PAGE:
Bankrupt Air Berlin Wants Passenger to Pay for Cancelled Flights
An Air Berlin passenger who had a flight cancelled by the bankrupt carrier when it ceased flight operations recently received a bizarre notice from the company.
The passenger, who paid for the plane tickets with a Chase card, reached out to dispute the charge when they learned that the plane wasn't going to leave the ground. Chase refunded the charge to the passenger as we would all expect.
That's where things seem to run off the rails. The passenger was notified by Air Berlin that it was seeking to recover the $2,200 that the passenger had paid for the tickets. The passenger says a bill was received from Air Berlin and a court order to repay the $2,200. It would seem the airline was trying to clawback the money that was refunded to the passenger — by Chase — as a part of the bankruptcy proceedings.
The debate is raging as to if the passenger is liable to repay, if the debt is even valid, or if Air Berlin should be pursuing Chase in the matter. Most would agree that because Air Berlin was in material breach of the original contract to render a service that was then never provided, the passenger should be in the clear. However, the matter of the airline being in bankruptcy seems to cloud things somewhat.
Bankruptcy provides some protection for the company from its creditors. This includes passengers seeking refunds for cancelled flights. This has been an on-going issue for Air Berlin passengers since the company filled for bankruptcy back in 2017. In this case however, this US-based passenger does have protection under the Fair Credit Billing Act because payment was made using a credit card. This law provides protection to customers who pay for items or services using a credit card that are never rendered by the seller. The consumer then can dispute the charge with their credit card company because the goods or services were never received or provided.
Carole Reynolds, senior attorney in the Division of Financial Practices of the Federal Trade Commission, explained to consumer advocacy group Elliott Advocacy:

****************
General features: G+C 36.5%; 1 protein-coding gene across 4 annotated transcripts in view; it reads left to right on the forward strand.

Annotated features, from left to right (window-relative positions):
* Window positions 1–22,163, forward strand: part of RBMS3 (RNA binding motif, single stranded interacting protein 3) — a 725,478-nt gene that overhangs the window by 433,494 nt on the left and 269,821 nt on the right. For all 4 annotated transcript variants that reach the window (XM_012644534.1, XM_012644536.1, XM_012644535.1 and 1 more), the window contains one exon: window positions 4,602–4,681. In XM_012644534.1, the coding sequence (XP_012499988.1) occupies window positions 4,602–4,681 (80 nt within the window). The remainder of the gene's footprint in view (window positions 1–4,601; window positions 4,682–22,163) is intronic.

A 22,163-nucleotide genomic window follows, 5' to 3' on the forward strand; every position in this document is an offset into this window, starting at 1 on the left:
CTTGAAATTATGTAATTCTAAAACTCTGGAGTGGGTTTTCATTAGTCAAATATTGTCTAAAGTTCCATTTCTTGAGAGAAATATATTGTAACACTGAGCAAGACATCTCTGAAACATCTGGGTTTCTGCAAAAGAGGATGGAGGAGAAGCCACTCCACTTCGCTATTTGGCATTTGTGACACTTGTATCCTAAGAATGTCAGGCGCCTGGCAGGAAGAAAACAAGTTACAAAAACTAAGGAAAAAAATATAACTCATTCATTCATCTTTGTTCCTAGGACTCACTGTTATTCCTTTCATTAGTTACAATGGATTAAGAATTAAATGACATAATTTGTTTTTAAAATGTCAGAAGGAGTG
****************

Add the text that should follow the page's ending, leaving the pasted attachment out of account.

One type of billing error under the FCBA is a reflection on or with a periodic statement of an extension of credit for property or services not accepted by the consumer or not delivered to the consumer as agreed. Unless there was some agreement on this matter, this situation could involve a billing error for dispute (e.g., “not delivered as agreed”) — industry tends to call the dispute process a “chargeback.”
In this case, it would seem that the passenger made the right call by contacting Chase to dispute the charge. It would be up to Chase to seek reimbursement from Air Berlin. The good news for US consumers is that the FCBA requires Chase to absorb the debt should it not be able to collect from a bankrupt merchant like Air Berlin.
This is just another example proving that it's important to understand what type of protection your cards offer in situations like this, as well as what protections you have under the law. Most of us would expect that if a flight gets cancelled, we get our money back, plain and simple. But in certain situations, actually getting that refund may take some legwork and diligence on your part to follow the proper procedures with your credit card company.
If you are currently holding any tickets issued by Wow Air, now might be a good time to brush up on your "Terms and Conditions" knowledge for your credit card to see if you have travel protection.
H/T: View From the Wing and Elliot Advocacy